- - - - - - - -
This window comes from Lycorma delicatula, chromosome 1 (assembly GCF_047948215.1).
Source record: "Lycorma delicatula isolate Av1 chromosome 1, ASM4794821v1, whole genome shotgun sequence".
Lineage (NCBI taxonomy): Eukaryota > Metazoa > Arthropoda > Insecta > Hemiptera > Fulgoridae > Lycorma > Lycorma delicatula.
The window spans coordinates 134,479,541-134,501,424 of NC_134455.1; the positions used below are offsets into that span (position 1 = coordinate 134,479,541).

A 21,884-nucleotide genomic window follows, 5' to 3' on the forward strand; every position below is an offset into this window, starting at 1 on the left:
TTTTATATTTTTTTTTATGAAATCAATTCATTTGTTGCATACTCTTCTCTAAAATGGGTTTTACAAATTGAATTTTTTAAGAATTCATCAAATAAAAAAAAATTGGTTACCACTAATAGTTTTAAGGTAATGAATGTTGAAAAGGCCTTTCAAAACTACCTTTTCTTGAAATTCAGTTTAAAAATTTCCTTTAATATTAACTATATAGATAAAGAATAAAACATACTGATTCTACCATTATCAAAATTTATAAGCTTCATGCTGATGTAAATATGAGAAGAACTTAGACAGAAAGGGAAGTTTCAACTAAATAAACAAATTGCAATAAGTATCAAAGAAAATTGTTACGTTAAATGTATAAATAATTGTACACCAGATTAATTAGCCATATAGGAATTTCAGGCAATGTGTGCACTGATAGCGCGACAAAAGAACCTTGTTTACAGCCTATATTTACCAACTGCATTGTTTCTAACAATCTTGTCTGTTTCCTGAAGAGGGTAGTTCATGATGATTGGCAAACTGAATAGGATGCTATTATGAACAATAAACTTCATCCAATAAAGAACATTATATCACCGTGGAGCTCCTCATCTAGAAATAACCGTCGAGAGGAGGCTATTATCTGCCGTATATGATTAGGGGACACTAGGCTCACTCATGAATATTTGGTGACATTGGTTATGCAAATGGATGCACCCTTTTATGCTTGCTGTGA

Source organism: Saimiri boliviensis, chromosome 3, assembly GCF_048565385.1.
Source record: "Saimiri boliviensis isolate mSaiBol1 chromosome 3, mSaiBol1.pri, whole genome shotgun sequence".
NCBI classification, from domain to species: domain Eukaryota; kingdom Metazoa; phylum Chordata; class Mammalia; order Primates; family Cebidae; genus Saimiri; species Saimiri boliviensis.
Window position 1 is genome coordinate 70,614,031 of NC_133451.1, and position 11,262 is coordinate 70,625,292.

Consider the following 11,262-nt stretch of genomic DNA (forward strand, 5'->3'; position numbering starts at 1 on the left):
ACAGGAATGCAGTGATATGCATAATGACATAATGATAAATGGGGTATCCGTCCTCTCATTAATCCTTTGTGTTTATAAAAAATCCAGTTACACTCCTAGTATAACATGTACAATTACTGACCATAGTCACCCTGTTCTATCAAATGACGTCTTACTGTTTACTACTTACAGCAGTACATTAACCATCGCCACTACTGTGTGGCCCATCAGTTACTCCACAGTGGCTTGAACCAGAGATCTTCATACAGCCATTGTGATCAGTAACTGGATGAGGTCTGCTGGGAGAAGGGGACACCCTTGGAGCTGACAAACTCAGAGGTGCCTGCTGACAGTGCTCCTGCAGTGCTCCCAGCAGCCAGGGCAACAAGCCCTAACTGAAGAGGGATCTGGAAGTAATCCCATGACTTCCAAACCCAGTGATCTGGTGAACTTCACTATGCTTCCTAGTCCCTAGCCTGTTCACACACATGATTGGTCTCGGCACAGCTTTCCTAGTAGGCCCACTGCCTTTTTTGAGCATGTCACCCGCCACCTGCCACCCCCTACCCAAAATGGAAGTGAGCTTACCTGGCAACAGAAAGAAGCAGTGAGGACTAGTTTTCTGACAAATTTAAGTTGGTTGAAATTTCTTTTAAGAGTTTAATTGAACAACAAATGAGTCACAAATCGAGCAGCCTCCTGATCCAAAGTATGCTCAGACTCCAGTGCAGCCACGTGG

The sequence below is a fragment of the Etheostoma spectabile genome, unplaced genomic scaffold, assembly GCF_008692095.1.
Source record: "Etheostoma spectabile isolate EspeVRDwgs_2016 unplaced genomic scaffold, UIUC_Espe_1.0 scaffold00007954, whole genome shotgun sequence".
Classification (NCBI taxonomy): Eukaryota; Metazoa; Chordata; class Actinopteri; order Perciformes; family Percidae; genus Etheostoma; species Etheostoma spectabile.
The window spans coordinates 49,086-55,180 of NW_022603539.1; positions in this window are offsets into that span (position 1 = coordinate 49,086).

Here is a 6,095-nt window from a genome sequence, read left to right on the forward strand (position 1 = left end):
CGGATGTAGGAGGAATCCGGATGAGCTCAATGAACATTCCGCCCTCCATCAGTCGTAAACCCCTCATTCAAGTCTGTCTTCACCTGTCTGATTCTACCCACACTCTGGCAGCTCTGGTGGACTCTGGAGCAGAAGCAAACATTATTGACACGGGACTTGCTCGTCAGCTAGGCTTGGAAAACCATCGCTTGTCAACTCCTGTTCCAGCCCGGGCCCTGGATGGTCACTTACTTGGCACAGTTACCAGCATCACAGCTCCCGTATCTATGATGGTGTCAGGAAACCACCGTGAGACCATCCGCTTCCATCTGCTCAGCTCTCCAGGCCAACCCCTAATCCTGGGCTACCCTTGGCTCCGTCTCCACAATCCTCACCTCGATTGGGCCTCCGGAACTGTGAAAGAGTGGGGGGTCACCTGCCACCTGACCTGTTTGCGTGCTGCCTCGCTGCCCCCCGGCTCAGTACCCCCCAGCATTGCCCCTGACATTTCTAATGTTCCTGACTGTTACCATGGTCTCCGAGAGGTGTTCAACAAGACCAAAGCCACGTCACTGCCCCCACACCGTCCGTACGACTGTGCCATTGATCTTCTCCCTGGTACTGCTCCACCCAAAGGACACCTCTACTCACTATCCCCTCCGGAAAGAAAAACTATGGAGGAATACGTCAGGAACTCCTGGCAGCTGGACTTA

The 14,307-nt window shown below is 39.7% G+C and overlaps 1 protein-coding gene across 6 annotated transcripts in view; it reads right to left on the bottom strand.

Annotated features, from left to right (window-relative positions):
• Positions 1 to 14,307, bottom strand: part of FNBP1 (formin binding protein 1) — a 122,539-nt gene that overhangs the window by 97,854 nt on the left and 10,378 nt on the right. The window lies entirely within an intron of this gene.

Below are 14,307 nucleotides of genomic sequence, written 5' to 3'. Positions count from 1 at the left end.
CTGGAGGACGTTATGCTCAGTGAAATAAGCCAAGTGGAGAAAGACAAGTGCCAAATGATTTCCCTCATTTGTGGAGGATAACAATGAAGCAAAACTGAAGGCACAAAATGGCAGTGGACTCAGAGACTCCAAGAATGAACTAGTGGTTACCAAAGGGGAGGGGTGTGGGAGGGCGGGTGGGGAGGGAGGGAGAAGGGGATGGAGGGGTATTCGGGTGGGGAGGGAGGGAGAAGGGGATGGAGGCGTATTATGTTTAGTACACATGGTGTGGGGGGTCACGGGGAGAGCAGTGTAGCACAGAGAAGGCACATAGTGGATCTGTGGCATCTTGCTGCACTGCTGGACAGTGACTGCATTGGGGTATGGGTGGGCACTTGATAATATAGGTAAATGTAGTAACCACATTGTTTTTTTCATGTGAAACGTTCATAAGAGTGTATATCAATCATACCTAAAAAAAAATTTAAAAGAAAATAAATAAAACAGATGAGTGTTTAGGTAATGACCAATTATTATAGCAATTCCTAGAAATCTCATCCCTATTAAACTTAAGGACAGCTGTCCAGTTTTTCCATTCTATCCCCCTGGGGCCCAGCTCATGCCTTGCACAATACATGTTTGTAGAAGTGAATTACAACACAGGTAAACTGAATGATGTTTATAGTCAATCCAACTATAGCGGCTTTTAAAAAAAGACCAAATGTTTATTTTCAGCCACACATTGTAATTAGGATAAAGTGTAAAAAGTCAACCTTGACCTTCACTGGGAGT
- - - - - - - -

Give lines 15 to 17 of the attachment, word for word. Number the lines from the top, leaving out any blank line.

Classification (NCBI taxonomy): Eukaryota; Metazoa; Chordata; class Actinopteri; order Perciformes; family Percidae; genus Etheostoma; species Etheostoma spectabile.
The window spans coordinates 49,086-55,180 of NW_022603539.1; positions in this window are offsets into that span (position 1 = coordinate 49,086).

Here is a 6,095-nt window from a genome sequence, read left to right on the forward strand (position 1 = left end):